Coping with hearing loss can be quite an adjustment for you and your family. It can also come with some dangers.
What happens if a smoke detector is sounding or somebody is shouting out your name but you can’t hear them? If you have untreated hearing loss, you won’t be able to hear those car noises that could be signaling an approaching threat.
But the “what ifs” aren’t something you should worry about. If you have untreated hearing loss, getting a hearing exam is the first thing you need to do. Here are a few recommendations to help keep individuals with hearing aids and their loved ones safer whether or not they’re wearing their hearing aid.
1. Bring a friend with you when you go out
Bring somebody with good hearing out with you if you can. If that’s not possible, request that people face you when talking to you so that you will have an easier time hearing them.
2. Stay focused when you’re driving
It’s important to remain focused when you’re driving because you can’t rely on your hearing as much for cues. Pull off the road if you need to plot a route and avoid your phone and GPS. If you think you have a problem with your hearing aid, come see us before getting behind the wheel.
Don’t feel embarrassed if you need to turn off the radio or ask passengers to stop talking during more critical moments of your drive. Safety first!
3. Consider a service animal
You think of service dogs as helpful for people with loss of vision, epilepsy, or other conditions. But they can also be very helpful to people who have auditory challenges. You can be alerted to danger by a service dog. When somebody is at your door they can inform you.
Not only can they assist you with these challenges, but they also make a great companion.
4. Have a plan
Know what you’ll do before an emergency strikes. Speak with people in your life about it. For example, be sure your family is aware that you will be in the basement if a tornado hits. Plan a specific location outside your house in the case of a fire.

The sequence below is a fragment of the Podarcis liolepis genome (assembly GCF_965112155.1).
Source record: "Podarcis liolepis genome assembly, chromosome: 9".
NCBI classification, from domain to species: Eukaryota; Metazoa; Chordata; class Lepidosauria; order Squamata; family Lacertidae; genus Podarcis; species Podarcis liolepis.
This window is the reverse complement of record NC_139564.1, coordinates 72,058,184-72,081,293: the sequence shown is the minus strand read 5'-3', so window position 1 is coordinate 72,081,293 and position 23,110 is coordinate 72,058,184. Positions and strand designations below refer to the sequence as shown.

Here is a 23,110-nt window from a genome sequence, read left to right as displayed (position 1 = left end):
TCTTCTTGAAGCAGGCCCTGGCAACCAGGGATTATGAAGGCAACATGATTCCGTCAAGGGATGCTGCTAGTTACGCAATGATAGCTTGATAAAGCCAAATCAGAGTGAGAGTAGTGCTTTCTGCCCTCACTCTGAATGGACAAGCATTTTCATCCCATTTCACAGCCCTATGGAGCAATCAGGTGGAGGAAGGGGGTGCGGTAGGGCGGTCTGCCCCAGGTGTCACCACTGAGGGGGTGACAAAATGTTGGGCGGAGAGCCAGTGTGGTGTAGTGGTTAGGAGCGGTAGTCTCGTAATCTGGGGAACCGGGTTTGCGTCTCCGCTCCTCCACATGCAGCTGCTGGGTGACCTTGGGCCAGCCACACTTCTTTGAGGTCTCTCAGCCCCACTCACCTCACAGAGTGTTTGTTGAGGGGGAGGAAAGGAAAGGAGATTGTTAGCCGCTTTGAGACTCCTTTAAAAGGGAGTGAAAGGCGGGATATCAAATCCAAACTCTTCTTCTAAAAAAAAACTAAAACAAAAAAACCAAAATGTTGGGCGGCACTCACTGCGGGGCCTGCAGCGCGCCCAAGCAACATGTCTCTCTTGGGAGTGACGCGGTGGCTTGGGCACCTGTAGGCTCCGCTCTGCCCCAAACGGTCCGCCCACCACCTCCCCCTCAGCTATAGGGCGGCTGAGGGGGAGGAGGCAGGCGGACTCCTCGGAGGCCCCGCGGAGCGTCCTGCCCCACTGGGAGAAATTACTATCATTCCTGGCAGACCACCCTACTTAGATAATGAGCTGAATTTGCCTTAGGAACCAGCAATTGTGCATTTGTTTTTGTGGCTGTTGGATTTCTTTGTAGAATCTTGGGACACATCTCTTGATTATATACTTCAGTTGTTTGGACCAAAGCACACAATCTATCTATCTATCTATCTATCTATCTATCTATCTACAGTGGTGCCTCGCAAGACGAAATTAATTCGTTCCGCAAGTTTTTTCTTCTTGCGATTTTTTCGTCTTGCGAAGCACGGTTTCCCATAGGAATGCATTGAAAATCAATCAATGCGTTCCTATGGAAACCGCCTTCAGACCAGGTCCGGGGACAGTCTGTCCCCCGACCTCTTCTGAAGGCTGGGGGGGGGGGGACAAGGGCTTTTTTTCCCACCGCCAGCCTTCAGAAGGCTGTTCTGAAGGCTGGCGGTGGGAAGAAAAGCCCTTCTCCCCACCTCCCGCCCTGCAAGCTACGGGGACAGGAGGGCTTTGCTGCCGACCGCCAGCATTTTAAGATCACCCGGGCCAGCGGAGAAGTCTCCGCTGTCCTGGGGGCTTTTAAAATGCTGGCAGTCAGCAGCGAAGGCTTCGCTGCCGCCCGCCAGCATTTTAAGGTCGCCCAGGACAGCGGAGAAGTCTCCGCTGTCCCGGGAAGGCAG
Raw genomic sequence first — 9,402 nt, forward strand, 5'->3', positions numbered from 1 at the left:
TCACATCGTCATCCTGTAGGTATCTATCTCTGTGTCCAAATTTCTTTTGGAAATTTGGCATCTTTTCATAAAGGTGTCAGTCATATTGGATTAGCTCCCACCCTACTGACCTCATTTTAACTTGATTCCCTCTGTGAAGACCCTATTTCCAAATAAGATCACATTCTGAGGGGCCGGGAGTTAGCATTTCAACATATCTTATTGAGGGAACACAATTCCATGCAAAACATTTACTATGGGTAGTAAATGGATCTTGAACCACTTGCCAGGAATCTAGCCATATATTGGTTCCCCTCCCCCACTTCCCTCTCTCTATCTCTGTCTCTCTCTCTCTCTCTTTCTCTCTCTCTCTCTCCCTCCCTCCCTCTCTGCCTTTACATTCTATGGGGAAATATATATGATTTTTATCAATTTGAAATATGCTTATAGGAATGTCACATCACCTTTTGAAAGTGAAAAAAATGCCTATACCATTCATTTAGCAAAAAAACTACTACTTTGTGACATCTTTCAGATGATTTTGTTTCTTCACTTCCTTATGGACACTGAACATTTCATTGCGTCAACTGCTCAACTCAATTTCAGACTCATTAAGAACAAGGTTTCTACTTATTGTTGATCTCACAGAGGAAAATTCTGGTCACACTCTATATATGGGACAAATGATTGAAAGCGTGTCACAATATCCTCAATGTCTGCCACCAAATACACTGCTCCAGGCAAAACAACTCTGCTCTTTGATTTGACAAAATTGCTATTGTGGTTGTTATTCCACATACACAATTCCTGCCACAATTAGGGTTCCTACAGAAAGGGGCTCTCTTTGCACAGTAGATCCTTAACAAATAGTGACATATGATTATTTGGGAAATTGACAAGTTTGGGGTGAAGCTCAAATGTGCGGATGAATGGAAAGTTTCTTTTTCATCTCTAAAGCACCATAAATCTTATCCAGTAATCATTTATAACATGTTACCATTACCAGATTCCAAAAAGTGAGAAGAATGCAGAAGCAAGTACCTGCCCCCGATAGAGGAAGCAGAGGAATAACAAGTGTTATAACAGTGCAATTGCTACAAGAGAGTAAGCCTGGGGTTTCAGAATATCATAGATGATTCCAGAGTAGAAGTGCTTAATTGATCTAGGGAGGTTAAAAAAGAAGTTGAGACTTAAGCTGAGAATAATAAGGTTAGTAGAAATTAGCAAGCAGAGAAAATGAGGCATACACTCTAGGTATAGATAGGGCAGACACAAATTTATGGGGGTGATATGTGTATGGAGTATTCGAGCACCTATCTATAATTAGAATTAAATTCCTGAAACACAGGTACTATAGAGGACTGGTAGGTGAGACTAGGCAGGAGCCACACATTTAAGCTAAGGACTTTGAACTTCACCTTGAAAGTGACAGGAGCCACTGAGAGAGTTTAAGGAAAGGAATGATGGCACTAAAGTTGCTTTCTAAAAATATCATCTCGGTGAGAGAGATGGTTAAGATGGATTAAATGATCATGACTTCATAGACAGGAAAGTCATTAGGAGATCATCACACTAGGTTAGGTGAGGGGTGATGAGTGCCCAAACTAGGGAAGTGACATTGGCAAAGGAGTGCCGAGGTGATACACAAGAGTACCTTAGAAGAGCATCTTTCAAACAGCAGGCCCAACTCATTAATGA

This way, if something were to happen and you became trapped, family and emergency workers can act rapidly to help you.
5. Adjust yourself to visual cues while driving
Your hearing loss has most likely gotten worse over time. If your hearing aids aren’t regularly adjusted, you might find yourself relying more on your eyes. You may not hear sirens so look out for flashing lights. Be extra diligent when pedestrians are around.
6. Share your limitations with family and friends
No one wants to admit that they have hearing loss, but those close to you need to be aware of it. You might need to get to safety and people around you will be able to make you aware of something you might have missed. If they’re not aware that you’re unable to hear, they will think that you hear it too.
7. Be vigilant about the maintenance of your vehicle
As a person living with hearing loss, you might not be able to hear strange thumps, clicks, or screeches when you drive. These can signal a serious problem. Your car could take serious damage and your safety could be in danger if these noises aren’t addressed. When you take your vehicle in for routine maintenance, ask your mechanic to give your car an overall once-over.
8. Get your hearing impairment treated
If you want to be safe, having your hearing loss treated is essential. In order to identify if you require a hearing aid, get your hearing tested yearly. Don’t allow pride, money, or time constraints deter you. Modern hearing aids are discreet, functional, and very affordable. A hearing aid can help you remain safer in many situations at home, work, park, shopping, and driving.